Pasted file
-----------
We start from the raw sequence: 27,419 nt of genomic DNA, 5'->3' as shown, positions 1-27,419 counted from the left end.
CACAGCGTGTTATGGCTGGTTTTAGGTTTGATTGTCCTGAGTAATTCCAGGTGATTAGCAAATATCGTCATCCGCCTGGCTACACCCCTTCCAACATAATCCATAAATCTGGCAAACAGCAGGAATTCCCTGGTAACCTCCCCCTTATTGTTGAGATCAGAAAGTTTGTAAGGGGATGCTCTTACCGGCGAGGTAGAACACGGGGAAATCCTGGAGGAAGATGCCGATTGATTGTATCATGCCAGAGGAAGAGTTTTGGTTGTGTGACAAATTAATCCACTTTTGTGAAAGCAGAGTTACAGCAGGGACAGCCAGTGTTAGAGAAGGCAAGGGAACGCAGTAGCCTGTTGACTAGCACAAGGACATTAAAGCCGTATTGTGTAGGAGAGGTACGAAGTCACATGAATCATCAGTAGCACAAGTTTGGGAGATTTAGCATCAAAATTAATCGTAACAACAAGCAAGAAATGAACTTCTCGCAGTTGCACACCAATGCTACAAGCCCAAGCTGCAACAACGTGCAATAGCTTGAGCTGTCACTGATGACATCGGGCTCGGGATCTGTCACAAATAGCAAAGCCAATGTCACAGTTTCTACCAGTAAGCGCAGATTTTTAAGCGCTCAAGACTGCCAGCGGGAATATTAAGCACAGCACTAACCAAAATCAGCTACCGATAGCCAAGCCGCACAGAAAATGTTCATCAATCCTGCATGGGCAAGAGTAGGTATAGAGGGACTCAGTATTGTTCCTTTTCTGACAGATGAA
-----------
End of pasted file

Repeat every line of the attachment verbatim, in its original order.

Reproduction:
We start from the raw sequence: 27,419 nt of genomic DNA, 5'->3' as shown, positions 1-27,419 counted from the left end.
CACAGCGTGTTATGGCTGGTTTTAGGTTTGATTGTCCTGAGTAATTCCAGGTGATTAGCAAATATCGTCATCCGCCTGGCTACACCCCTTCCAACATAATCCATAAATCTGGCAAACAGCAGGAATTCCCTGGTAACCTCCCCCTTATTGTTGAGATCAGAAAGTTTGTAAGGGGATGCTCTTACCGGCGAGGTAGAACACGGGGAAATCCTGGAGGAAGATGCCGATTGATTGTATCATGCCAGAGGAAGAGTTTTGGTTGTGTGACAAATTAATCCACTTTTGTGAAAGCAGAGTTACAGCAGGGACAGCCAGTGTTAGAGAAGGCAAGGGAACGCAGTAGCCTGTTGACTAGCACAAGGACATTAAAGCCGTATTGTGTAGGAGAGGTACGAAGTCACATGAATCATCAGTAGCACAAGTTTGGGAGATTTAGCATCAAAATTAATCGTAACAACAAGCAAGAAATGAACTTCTCGCAGTTGCACACCAATGCTACAAGCCCAAGCTGCAACAACGTGCAATAGCTTGAGCTGTCACTGATGACATCGGGCTCGGGATCTGTCACAAATAGCAAAGCCAATGTCACAGTTTCTACCAGTAAGCGCAGATTTTTAAGCGCTCAAGACTGCCAGCGGGAATATTAAGCACAGCACTAACCAAAATCAGCTACCGATAGCCAAGCCGCACAGAAAATGTTCATCAATCCTGCATGGGCAAGAGTAGGTATAGAGGGACTCAGTATTGTTCCTTTTCTGACAGATGAA